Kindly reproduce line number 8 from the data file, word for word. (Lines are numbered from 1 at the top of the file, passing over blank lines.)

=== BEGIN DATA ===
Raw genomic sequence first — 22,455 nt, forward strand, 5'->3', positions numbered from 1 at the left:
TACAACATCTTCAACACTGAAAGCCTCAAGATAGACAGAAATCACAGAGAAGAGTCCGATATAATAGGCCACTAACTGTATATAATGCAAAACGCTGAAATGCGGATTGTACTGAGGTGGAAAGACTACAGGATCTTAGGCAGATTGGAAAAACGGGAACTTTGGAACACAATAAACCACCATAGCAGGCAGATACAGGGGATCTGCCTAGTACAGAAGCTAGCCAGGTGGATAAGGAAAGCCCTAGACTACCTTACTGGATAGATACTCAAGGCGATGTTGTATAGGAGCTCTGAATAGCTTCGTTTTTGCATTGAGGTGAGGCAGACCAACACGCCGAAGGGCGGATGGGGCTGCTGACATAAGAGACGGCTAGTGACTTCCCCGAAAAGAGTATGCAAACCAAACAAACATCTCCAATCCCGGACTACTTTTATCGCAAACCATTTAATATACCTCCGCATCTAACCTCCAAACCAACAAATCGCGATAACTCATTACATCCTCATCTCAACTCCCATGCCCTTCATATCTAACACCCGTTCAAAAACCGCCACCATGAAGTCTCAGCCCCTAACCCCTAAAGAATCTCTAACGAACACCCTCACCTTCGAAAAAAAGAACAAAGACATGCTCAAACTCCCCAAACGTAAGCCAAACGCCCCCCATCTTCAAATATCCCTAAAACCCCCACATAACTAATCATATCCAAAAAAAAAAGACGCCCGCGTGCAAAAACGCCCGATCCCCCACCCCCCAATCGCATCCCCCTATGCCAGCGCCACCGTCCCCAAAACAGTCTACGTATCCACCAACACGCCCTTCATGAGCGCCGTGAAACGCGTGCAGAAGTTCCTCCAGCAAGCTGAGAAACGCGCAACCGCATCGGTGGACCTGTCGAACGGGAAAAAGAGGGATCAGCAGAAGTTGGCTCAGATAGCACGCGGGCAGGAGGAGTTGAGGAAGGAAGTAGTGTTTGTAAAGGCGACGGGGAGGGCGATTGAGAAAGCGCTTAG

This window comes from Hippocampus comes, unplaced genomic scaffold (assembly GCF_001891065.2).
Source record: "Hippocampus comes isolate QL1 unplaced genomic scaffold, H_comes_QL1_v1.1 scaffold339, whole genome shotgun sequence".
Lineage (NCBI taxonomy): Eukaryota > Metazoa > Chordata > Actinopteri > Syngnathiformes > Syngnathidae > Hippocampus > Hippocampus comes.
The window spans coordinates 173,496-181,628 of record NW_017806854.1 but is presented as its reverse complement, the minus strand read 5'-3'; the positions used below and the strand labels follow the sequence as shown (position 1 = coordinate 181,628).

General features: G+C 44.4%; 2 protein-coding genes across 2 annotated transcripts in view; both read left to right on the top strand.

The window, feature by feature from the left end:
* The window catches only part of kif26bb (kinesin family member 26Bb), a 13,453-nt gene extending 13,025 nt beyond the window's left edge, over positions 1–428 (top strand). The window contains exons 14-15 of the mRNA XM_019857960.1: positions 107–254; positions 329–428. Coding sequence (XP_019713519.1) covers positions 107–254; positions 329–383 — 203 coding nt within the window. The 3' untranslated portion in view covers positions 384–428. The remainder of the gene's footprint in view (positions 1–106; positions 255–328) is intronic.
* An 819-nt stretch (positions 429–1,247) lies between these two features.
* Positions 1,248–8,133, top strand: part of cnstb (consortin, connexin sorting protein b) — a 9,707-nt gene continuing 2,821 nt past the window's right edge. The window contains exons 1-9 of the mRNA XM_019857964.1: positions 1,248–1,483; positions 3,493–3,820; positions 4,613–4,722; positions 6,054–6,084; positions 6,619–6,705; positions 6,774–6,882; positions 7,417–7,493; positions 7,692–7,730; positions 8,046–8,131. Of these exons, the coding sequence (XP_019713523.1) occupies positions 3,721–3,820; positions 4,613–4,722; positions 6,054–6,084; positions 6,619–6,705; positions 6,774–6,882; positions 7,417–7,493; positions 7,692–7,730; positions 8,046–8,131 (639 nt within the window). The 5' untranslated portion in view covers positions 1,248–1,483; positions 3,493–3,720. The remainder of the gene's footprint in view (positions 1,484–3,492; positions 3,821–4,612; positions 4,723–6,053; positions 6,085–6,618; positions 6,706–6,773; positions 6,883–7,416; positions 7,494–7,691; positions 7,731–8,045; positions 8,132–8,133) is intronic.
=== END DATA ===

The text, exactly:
The window, feature by feature from the left end: